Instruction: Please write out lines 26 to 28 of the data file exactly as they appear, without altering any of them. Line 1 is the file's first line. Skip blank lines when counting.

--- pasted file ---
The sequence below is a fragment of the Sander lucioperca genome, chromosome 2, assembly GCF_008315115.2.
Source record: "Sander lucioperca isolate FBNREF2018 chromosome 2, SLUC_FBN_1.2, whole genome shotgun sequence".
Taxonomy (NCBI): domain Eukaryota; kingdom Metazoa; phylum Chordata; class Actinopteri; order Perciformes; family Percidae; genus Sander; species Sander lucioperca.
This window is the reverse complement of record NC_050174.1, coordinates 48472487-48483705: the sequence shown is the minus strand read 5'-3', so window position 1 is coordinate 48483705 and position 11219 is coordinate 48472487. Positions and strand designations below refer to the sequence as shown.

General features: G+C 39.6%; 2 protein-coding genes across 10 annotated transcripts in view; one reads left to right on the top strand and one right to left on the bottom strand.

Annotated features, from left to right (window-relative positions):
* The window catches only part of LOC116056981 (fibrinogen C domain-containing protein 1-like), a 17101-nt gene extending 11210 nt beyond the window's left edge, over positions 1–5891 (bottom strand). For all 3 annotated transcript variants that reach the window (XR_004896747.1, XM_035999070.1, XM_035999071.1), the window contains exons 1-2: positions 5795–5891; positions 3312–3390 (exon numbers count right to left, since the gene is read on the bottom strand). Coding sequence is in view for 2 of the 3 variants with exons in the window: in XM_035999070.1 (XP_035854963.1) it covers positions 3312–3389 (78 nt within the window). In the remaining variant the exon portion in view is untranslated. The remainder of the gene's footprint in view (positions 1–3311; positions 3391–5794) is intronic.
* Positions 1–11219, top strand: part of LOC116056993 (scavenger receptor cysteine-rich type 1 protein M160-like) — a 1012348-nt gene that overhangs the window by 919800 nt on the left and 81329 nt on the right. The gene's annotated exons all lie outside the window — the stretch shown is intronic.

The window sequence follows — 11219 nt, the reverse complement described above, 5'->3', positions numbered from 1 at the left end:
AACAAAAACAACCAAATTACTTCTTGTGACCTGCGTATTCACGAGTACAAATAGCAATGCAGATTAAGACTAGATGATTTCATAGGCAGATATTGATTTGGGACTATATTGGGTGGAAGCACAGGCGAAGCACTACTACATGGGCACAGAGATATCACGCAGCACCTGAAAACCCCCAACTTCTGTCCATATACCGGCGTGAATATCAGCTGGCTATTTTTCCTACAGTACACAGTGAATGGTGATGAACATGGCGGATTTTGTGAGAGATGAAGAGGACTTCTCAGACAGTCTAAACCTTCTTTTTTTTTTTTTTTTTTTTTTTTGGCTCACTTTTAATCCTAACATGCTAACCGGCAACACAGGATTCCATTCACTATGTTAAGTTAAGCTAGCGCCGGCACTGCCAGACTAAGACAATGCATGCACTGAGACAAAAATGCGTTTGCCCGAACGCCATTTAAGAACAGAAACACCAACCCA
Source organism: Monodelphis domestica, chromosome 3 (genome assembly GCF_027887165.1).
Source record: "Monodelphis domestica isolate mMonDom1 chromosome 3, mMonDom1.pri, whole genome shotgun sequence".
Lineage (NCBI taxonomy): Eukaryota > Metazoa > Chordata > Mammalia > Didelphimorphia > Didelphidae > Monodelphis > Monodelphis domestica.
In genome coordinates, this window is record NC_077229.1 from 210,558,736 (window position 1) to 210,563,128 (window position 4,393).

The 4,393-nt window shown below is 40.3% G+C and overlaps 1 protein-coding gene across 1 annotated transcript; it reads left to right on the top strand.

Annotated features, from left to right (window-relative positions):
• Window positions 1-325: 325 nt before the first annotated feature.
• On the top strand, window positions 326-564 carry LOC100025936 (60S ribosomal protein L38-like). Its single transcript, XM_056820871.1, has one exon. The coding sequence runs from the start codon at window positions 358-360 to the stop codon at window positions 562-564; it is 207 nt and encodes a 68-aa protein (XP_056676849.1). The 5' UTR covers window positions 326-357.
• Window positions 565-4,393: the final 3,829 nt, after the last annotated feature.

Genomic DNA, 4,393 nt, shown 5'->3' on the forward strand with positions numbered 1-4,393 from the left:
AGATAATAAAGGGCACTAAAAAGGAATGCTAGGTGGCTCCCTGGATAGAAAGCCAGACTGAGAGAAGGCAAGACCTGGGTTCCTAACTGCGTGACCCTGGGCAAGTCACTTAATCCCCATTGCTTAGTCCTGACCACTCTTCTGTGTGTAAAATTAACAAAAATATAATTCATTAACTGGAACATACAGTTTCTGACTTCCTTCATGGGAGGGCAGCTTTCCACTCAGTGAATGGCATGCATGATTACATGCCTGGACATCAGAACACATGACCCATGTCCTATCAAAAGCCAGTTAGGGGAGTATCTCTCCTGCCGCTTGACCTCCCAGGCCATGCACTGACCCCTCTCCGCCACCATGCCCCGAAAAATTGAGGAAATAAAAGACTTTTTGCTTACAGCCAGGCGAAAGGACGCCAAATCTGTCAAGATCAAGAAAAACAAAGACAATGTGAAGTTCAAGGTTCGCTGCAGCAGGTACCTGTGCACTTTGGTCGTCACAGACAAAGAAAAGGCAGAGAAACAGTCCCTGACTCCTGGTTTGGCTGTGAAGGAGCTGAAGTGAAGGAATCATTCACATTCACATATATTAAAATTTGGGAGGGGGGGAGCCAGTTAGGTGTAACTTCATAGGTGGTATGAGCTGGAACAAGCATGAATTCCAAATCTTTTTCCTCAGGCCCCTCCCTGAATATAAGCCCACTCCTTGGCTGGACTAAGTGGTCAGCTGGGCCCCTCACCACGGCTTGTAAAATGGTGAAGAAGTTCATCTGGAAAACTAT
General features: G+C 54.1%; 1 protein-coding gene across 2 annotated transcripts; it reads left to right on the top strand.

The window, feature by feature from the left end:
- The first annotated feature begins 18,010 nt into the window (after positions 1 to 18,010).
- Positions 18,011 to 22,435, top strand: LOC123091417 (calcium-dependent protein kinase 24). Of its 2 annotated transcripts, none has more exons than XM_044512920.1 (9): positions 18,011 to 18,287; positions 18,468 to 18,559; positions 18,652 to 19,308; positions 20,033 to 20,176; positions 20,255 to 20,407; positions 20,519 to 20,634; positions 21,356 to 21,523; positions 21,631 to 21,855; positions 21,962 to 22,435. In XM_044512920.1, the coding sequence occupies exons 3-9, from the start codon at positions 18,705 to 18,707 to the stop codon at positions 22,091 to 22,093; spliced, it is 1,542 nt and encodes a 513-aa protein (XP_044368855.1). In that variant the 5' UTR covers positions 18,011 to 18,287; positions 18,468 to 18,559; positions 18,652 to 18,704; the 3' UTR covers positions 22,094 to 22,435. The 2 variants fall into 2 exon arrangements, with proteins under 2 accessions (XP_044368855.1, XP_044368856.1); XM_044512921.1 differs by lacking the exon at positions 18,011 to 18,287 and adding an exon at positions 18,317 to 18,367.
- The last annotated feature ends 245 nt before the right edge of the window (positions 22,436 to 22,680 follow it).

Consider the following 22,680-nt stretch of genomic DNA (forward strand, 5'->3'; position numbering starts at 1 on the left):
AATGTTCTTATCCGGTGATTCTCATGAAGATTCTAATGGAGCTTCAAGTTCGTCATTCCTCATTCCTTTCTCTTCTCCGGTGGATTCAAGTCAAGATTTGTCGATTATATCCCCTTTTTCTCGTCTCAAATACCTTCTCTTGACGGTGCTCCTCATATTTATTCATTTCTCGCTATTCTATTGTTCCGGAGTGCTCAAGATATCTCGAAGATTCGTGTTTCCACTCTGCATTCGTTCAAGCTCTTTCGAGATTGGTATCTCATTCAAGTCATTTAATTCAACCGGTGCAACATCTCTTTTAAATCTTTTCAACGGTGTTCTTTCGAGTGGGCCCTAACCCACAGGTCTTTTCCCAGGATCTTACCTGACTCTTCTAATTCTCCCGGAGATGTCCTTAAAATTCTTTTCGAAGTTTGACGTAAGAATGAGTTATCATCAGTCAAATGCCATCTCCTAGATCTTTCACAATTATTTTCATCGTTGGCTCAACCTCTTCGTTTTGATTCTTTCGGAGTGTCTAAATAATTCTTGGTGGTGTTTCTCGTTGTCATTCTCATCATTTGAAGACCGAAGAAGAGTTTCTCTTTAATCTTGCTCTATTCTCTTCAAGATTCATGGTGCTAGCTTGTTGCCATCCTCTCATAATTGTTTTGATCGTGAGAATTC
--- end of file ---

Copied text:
- The last annotated feature ends 245 nt before the right edge of the window (positions 22,436 to 22,680 follow it).

Consider the following 22,680-nt stretch of genomic DNA (forward strand, 5'->3'; position numbering starts at 1 on the left):
AATGTTCTTATCCGGTGATTCTCATGAAGATTCTAATGGAGCTTCAAGTTCGTCATTCCTCATTCCTTTCTCTTCTCCGGTGGATTCAAGTCAAGATTTGTCGATTATATCCCCTTTTTCTCGTCTCAAATACCTTCTCTTGACGGTGCTCCTCATATTTATTCATTTCTCGCTATTCTATTGTTCCGGAGTGCTCAAGATATCTCGAAGATTCGTGTTTCCACTCTGCATTCGTTCAAGCTCTTTCGAGATTGGTATCTCATTCAAGTCATTTAATTCAACCGGTGCAACATCTCTTTTAAATCTTTTCAACGGTGTTCTTTCGAGTGGGCCCTAACCCACAGGTCTTTTCCCAGGATCTTACCTGACTCTTCTAATTCTCCCGGAGATGTCCTTAAAATTCTTTTCGAAGTTTGACGTAAGAATGAGTTATCATCAGTCAAATGCCATCTCCTAGATCTTTCACAATTATTTTCATCGTTGGCTCAACCTCTTCGTTTTGATTCTTTCGGAGTGTCTAAATAATTCTTGGTGGTGTTTCTCGTTGTCATTCTCATCATTTGAAGACCGAAGAAGAGTTTCTCTTTAATCTTGCTCTATTCTCTTCAAGATTCATGGTGCTAGCTTGTTGCCATCCTCTCATAATTGTTTTGATCGTGAGAATTC